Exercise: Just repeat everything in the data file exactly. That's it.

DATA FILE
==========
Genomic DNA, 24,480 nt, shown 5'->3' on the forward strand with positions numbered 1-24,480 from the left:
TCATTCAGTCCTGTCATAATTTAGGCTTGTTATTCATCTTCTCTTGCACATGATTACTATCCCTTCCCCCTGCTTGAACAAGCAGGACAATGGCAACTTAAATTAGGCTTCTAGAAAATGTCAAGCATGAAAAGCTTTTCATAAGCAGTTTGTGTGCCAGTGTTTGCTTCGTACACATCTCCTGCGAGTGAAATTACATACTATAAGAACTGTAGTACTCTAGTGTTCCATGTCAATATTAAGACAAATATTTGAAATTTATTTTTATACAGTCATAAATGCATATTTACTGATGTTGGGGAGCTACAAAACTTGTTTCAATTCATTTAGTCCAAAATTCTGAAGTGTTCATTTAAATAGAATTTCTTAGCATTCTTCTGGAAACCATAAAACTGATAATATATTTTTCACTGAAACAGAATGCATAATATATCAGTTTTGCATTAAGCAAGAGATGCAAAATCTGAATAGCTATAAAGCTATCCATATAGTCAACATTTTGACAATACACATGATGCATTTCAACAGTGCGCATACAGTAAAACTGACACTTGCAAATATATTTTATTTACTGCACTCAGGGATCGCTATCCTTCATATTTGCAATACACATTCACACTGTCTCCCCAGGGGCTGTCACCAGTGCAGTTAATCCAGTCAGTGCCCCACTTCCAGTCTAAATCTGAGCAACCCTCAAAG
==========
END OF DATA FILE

Genomic DNA, 24,480 nt, shown 5'->3' on the forward strand with positions numbered 1-24,480 from the left:
TCATTCAGTCCTGTCATAATTTAGGCTTGTTATTCATCTTCTCTTGCACATGATTACTATCCCTTCCCCCTGCTTGAACAAGCAGGACAATGGCAACTTAAATTAGGCTTCTAGAAAATGTCAAGCATGAAAAGCTTTTCATAAGCAGTTTGTGTGCCAGTGTTTGCTTCGTACACATCTCCTGCGAGTGAAATTACATACTATAAGAACTGTAGTACTCTAGTGTTCCATGTCAATATTAAGACAAATATTTGAAATTTATTTTTATACAGTCATAAATGCATATTTACTGATGTTGGGGAGCTACAAAACTTGTTTCAATTCATTTAGTCCAAAATTCTGAAGTGTTCATTTAAATAGAATTTCTTAGCATTCTTCTGGAAACCATAAAACTGATAATATATTTTTCACTGAAACAGAATGCATAATATATCAGTTTTGCATTAAGCAAGAGATGCAAAATCTGAATAGCTATAAAGCTATCCATATAGTCAACATTTTGACAATACACATGATGCATTTCAACAGTGCGCATACAGTAAAACTGACACTTGCAAATATATTTTATTTACTGCACTCAGGGATCGCTATCCTTCATATTTGCAATACACATTCACACTGTCTCCCCAGGGGCTGTCACCAGTGCAGTTAATCCAGTCAGTGCCCCACTTCCAGTCTAAATCTGAGCAACCCTCAAAG